A Michigan native, I live in Washington, DC, with my partner and two kids under five. We live in an apartment building with several dear friends and family members who treat our kids like their own–which keeps me both sane and eternally grateful.
This past Halloween, my five-year-old daughter dressed as a zombie-fairie-princess.
It struck me that her costume captured the essence of being a parent—it feels magical, beautiful, scary, and, occasionally, like something’s trying to eat your brain.
Parenting is not for the faint of heart. But one thing I’ve learned is that things always go better when I have help. And that I, in turn, can lighten the load for others. That’s what ParentsTogether is about.
I’ve also found that lending a hand to other families–on our own block or around the world–is the best way I know to show my kids what it means to be human. That’s another reason I’m so excited to be part of this effort.
Before ParentsTogether, I worked on issues like economic inequality, health care reform, climate change, and peace as the director of the national progressive group MoveOn.org. I began my work as an organizer with GreenCorps, did environmental justice work in California’s Central Valley, and was a union organizer in my hometown of New Haven, Connecticut.
My partner, Autumn, and I are blessed to be raising two generally amazing, occasionally infuriating kids, and two often-infuriating, occasionally amazing dogs, in Brooklyn, NY.
Whether as a student, teacher, researcher, policy advisor, and most recently, daycare center founder, I always believed I had a full grasp and understanding of the field of education. Then I had a daughter of my own “six and three-quarters” years ago and realized I didn’t.
Now I do.
Education is my heart. Parents and parenting is my soul. As trite as it may sound, it really does take a village to raise a child, but finding that village is often filled with speed bumps, potholes, and detours. It is my hope and goal that ParentsTogether be a user friendly and accessible roadmap so that guardians, practitioners, advocates, policy makers, researchers, and providers can connect all these villages.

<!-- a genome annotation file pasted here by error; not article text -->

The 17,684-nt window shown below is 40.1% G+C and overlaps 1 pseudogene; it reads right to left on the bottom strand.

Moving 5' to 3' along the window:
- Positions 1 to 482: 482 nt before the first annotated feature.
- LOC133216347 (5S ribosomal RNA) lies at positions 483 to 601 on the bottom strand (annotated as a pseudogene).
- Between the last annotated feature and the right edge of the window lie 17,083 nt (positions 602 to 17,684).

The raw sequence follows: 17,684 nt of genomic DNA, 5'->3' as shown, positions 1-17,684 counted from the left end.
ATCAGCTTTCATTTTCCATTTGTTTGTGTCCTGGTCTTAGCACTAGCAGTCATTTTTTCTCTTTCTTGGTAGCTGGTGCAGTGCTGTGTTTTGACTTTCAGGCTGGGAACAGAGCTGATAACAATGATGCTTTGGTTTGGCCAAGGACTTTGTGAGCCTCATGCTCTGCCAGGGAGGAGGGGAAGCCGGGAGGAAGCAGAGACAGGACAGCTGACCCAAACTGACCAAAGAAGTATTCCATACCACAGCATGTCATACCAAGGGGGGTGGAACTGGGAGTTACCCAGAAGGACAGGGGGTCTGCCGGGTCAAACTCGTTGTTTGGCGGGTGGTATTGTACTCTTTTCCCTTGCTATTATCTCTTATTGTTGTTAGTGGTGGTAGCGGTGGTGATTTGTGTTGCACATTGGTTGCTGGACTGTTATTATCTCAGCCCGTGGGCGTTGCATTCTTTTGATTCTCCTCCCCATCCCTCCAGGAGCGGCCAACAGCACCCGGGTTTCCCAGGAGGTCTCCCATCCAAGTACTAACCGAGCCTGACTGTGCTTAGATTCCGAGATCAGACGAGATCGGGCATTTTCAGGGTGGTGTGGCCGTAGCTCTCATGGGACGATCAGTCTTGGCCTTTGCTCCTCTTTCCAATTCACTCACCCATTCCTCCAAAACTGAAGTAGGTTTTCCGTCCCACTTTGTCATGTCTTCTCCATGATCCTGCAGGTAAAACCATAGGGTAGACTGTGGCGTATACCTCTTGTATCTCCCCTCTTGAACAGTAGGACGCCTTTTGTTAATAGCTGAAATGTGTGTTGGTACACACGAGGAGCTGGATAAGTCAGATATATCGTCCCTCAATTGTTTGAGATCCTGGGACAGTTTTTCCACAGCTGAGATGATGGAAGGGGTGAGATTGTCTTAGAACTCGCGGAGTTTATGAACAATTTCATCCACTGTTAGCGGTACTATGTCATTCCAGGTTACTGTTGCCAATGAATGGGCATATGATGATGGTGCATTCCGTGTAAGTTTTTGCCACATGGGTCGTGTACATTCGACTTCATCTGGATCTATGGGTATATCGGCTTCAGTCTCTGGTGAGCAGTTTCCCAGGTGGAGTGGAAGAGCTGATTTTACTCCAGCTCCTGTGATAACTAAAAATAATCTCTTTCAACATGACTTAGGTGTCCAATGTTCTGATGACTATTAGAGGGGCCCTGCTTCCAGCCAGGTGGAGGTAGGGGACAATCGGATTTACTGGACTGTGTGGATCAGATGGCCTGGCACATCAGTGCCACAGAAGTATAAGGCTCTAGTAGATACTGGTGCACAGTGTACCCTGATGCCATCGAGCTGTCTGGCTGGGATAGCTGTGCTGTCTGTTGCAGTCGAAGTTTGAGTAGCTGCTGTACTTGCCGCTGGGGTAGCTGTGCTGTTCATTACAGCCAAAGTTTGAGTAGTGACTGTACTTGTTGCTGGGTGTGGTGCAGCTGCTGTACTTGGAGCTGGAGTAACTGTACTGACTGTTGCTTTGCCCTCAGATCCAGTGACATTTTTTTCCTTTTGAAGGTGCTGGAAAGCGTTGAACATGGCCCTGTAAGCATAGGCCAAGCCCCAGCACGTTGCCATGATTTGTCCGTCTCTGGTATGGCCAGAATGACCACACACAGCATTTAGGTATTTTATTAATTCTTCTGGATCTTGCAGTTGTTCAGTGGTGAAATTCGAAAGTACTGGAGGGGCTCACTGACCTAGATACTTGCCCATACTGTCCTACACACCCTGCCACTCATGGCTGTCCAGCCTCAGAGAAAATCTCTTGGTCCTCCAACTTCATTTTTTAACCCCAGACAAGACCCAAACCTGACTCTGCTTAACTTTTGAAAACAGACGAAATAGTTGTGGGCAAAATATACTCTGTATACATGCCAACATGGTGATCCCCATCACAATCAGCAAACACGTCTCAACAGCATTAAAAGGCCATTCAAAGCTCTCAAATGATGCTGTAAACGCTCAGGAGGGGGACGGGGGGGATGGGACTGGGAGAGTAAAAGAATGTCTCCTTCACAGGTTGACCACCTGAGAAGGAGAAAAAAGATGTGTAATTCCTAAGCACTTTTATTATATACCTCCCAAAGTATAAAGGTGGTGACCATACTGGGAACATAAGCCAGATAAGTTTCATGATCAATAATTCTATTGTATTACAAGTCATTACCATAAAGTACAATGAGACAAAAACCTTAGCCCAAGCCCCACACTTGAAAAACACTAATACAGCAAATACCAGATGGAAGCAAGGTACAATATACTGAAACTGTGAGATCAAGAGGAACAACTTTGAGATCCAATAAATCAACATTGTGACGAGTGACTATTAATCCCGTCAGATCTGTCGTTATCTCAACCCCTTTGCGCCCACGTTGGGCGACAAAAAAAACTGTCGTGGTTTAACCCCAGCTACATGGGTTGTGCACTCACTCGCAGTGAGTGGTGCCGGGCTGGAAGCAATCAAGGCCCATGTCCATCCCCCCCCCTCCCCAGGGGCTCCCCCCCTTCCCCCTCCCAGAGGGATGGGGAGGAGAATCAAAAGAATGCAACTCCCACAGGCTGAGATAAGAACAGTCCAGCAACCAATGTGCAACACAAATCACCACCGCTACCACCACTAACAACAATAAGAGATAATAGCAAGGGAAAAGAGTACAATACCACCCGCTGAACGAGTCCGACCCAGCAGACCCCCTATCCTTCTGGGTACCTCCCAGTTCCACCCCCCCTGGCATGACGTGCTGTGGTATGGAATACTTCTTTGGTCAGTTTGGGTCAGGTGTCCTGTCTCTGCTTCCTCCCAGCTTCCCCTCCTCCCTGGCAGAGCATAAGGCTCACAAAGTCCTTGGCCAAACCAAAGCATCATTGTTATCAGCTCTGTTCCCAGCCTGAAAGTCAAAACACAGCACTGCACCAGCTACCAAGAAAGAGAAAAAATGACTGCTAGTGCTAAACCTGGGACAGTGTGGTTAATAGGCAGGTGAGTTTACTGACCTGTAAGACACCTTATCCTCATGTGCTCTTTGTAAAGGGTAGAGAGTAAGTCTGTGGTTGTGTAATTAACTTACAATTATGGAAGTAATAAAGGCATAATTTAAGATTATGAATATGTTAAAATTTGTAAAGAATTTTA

Diane Ty is an independent marketing strategy and business development consultant with a track record in product, service and program innovation in the nonprofit and corporate sectors. Her clients include the Global Social Enterprise Initiative at Georgetown University’s McDonough School of Business, Service Year Alliance, and Generations United. She was Senior Vice President of Strategic Market Development at AARP, where she architected AARP’s under age 50 initiative and was awarded in 2010 a Gold-level IDEA award (recognizes the best product innovations around the globe) in the design strategy category. Diane was Co-founder/President of YouthNoise, which she started for Save the Children while serving as Managing Director of its US Programs division. While there, she also developed the award-winning Ad Council mentoring campaign called “Do Good: Mentor A Child”.
Prior to her nonprofit work, Diane worked as a marketing executive with American Express where she held numerous positions during her ten years there, including Director of Student Marketing and Vice President of Corporate Card Marketing. Diane holds a BA from Duke University and a MBA (Wharton) and MA in International Relations from the University of Pennsylvania where she was a fellow at the Lauder Institute. Diane is married and has three teenage children.